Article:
Tokyo: Kodansha, 1992-1997
Sailor Moon was one of the earliest anime and manga series to achieve commercial success in the United States. Following the adventures of a middle school girl named Usagi – who happens to also be the reincarnation of the Princess of the Moon – Sailor Moon blended the magical girl genre with an already established tradition of superhero teams in Japanese comics. With international success in both manga and anime, Sailor Moon branched out into a series of stage musicals and a live action series. A reboot of the anime, claiming closer faithfulness to the manga, will begin in summer 2014.
Tokyo: Madhouse, 2001
Like many anime, Metropolis began as a manga. Originally published in 1949 and written by Osamu Tezuka, one of anime and manga’s most important figures, Metropolis, was adapted into an anime in 2001. Taking place in a future world where robots live alongside humans, Metropolis addresses complex issues such as class warfare and what it means to be human. Tezuka’s success with Metropolis was followed by other, now-classic manga series, including Astro Boy (1952-1968), Kimba the White Lion (1950-1953), Princess Knight (1953-1956), and Black Jack (1973-1983).
Japanese Animation: From Painted Scrolls to Pokémon
Paris: Flammarion, 2010
Ukiyo-e, a form of woodblock printing, is one of Japan’s most traditional and beloved art forms. Dating back to the seventeenth century, ukiyo-e prints could include images ranging from scenes of domestic tranquility to kabuki actors and scenes from mythology. As time moved on and new technologies created new forms of entertainment, Japanese artists began to light up their works of ukiyo-e art with projectors, turning static works of art into works of the theater. Image projectors, such as magic lanterns, served as a transitional technology, bridging the static past to the motion-picture future. While audiences enjoyed the illuminated imagery, narrators supplemented the visuals with stories.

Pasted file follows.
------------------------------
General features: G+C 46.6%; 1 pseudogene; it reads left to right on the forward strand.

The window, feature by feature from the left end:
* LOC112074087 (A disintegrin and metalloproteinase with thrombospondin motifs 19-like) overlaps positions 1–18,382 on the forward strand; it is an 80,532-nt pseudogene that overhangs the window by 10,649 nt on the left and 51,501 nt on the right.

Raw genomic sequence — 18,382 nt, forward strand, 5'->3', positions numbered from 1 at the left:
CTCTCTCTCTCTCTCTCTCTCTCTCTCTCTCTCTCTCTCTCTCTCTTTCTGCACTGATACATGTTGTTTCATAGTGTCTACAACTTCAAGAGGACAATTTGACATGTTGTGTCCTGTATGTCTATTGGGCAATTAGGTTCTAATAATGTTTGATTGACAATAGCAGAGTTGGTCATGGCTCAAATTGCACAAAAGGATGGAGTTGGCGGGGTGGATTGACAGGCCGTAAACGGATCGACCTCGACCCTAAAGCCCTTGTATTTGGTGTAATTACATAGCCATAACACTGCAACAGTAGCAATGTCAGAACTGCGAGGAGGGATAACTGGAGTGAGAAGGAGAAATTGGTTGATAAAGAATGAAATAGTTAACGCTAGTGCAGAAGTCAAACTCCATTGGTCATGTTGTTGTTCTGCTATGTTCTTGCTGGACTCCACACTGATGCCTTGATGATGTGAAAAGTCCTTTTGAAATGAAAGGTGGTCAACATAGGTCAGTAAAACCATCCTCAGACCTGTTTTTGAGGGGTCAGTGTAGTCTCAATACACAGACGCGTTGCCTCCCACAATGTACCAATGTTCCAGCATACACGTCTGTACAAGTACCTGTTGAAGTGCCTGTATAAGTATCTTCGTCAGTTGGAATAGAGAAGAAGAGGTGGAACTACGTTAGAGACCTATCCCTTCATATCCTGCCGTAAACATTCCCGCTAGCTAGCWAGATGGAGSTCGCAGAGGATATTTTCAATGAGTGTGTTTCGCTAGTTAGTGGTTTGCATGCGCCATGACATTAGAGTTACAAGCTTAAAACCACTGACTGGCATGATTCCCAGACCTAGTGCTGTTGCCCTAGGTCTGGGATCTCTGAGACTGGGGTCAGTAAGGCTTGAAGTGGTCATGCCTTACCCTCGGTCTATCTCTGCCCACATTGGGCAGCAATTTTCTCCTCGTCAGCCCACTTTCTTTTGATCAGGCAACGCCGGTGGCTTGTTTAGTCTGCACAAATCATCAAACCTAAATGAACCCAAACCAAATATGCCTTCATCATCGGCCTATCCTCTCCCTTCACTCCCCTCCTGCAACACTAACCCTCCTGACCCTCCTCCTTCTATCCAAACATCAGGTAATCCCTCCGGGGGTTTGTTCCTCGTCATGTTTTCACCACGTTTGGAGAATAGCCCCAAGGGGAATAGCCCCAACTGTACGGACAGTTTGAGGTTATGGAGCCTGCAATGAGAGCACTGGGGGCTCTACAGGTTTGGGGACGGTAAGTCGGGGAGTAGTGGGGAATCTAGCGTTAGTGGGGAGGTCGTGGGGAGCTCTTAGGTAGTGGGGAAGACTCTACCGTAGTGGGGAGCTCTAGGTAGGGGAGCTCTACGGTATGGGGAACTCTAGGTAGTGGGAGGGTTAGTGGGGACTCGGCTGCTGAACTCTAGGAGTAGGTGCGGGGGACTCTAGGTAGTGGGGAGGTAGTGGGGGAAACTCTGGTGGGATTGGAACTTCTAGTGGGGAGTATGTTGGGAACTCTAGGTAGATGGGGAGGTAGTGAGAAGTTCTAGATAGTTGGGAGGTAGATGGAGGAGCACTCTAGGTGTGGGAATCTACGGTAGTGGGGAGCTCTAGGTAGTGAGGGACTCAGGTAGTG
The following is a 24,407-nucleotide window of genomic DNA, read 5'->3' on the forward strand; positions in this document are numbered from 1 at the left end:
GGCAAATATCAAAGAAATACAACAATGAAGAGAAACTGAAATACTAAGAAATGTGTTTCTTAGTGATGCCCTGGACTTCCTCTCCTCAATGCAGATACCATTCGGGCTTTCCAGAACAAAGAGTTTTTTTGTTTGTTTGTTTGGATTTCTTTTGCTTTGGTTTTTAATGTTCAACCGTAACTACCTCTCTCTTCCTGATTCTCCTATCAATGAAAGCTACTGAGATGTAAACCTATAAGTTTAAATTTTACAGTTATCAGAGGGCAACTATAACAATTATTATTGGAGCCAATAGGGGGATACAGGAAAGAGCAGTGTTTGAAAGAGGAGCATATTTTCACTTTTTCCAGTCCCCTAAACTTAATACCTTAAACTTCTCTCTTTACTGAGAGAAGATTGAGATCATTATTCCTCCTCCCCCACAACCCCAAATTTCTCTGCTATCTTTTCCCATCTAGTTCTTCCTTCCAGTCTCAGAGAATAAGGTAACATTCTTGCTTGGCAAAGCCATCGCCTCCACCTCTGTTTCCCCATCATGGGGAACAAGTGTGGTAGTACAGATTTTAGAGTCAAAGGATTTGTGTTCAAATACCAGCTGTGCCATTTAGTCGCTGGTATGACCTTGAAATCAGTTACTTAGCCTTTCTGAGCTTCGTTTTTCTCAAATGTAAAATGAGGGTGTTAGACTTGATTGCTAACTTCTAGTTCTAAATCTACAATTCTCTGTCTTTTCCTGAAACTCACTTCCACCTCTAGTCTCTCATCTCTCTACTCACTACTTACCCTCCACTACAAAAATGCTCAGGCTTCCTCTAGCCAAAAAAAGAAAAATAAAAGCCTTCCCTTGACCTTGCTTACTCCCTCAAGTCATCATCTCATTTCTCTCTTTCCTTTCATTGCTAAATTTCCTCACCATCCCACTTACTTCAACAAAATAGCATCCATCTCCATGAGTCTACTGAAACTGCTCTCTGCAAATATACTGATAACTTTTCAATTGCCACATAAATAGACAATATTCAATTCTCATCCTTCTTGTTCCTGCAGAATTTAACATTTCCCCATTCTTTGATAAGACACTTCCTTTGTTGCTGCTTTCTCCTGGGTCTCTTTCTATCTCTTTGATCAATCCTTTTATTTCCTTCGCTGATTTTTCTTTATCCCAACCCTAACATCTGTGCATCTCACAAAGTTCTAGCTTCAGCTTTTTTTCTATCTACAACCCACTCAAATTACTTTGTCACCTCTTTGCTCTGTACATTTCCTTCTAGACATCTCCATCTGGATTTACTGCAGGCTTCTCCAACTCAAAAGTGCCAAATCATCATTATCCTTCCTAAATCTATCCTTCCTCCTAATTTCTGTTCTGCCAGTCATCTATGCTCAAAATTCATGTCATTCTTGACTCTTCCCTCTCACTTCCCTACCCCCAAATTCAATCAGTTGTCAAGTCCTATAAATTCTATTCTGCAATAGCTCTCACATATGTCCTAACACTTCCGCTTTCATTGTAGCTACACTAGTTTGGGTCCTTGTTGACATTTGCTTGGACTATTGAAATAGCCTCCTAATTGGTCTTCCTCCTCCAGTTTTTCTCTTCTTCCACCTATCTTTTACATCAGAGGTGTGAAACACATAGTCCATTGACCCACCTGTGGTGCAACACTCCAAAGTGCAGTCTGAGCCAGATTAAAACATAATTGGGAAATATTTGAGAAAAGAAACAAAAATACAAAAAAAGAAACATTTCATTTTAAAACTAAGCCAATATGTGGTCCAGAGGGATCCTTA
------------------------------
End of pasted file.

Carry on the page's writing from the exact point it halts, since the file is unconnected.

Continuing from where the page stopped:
True animation, with characters that moved and spoke, were inevitable as cinematic technology continued to grow. Western production teams began founding world famous animation studios such as Disney. One of Japanese television’s earliest successful anime series – Astro Boy – was created by Osamu Tezuka and featured the adventures of a robot named Atom. A quick glance at Atom shows some remarkable physical similarities to Disney’s widely recognizable Mickey Mouse.
The anime and manga of today only superficially resemble their painted-scroll and woodblock print pasts, but scratch the surface and a rich history of Japanese art emerges behind them.
The items in this case represent stories of immigration from Asia to the United States, from Chinese who arrived with the California Gold Rush and laid the tracks for the transcontinental railroad, to the Vietnamese who emigrated from their homeland to escape political and economic strife. Asians coming to the United States set up enclaves that catered to their home communities, but they also immersed themselves in American culture. The struggle for identity in America is a common fight among immigrant communities.
The Chinese in America: A Narrative History
New York: Viking, 2003
A chronicling of the Chinese in America over the past 150 years. Shown are Chinese and Chinese Americans who are known for their significant cultural, political, and scientific contributions.
Chopsticks in the Land of Cotton: Lives of Mississippi Delta Chinese Grocers
California: Ying and Yang Press, 2008